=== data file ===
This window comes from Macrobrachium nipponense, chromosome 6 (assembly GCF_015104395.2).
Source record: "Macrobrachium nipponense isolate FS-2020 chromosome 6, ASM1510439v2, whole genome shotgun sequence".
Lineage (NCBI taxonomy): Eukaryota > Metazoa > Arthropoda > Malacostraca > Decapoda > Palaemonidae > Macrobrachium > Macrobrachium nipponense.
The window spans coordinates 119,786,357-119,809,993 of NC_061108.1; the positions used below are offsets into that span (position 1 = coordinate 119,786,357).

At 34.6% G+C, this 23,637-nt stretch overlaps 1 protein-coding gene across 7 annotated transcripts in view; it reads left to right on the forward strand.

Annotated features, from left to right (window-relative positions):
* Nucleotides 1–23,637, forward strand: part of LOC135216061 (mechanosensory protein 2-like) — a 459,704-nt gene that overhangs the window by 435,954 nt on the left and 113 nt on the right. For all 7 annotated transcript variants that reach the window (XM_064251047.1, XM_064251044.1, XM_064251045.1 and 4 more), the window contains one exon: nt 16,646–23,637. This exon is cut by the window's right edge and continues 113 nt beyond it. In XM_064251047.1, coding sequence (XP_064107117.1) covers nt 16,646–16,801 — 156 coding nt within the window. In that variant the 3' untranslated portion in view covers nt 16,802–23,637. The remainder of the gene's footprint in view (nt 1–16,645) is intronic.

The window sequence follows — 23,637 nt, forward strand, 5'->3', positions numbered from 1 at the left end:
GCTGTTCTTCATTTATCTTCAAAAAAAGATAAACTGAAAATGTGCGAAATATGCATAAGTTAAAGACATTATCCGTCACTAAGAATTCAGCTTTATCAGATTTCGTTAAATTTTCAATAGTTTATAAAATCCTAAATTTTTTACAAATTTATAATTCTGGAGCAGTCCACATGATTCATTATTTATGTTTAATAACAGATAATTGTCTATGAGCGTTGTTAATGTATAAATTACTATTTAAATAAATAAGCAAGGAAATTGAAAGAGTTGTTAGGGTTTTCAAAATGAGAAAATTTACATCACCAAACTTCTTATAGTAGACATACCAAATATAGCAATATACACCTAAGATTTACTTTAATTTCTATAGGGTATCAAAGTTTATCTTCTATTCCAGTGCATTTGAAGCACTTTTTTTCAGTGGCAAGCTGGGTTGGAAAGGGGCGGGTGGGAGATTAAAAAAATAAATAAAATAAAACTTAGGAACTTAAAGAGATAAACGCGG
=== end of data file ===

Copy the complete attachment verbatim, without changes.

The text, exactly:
This window comes from Macrobrachium nipponense, chromosome 6 (assembly GCF_015104395.2).
Source record: "Macrobrachium nipponense isolate FS-2020 chromosome 6, ASM1510439v2, whole genome shotgun sequence".
Lineage (NCBI taxonomy): Eukaryota > Metazoa > Arthropoda > Malacostraca > Decapoda > Palaemonidae > Macrobrachium > Macrobrachium nipponense.
The window spans coordinates 119,786,357-119,809,993 of NC_061108.1; the positions used below are offsets into that span (position 1 = coordinate 119,786,357).

At 34.6% G+C, this 23,637-nt stretch overlaps 1 protein-coding gene across 7 annotated transcripts in view; it reads left to right on the forward strand.

Annotated features, from left to right (window-relative positions):
* Nucleotides 1–23,637, forward strand: part of LOC135216061 (mechanosensory protein 2-like) — a 459,704-nt gene that overhangs the window by 435,954 nt on the left and 113 nt on the right. For all 7 annotated transcript variants that reach the window (XM_064251047.1, XM_064251044.1, XM_064251045.1 and 4 more), the window contains one exon: nt 16,646–23,637. This exon is cut by the window's right edge and continues 113 nt beyond it. In XM_064251047.1, coding sequence (XP_064107117.1) covers nt 16,646–16,801 — 156 coding nt within the window. In that variant the 3' untranslated portion in view covers nt 16,802–23,637. The remainder of the gene's footprint in view (nt 1–16,645) is intronic.

The window sequence follows — 23,637 nt, forward strand, 5'->3', positions numbered from 1 at the left end:
GCTGTTCTTCATTTATCTTCAAAAAAAGATAAACTGAAAATGTGCGAAATATGCATAAGTTAAAGACATTATCCGTCACTAAGAATTCAGCTTTATCAGATTTCGTTAAATTTTCAATAGTTTATAAAATCCTAAATTTTTTACAAATTTATAATTCTGGAGCAGTCCACATGATTCATTATTTATGTTTAATAACAGATAATTGTCTATGAGCGTTGTTAATGTATAAATTACTATTTAAATAAATAAGCAAGGAAATTGAAAGAGTTGTTAGGGTTTTCAAAATGAGAAAATTTACATCACCAAACTTCTTATAGTAGACATACCAAATATAGCAATATACACCTAAGATTTACTTTAATTTCTATAGGGTATCAAAGTTTATCTTCTATTCCAGTGCATTTGAAGCACTTTTTTTCAGTGGCAAGCTGGGTTGGAAAGGGGCGGGTGGGAGATTAAAAAAATAAATAAAATAAAACTTAGGAACTTAAAGAGATAAACGCGG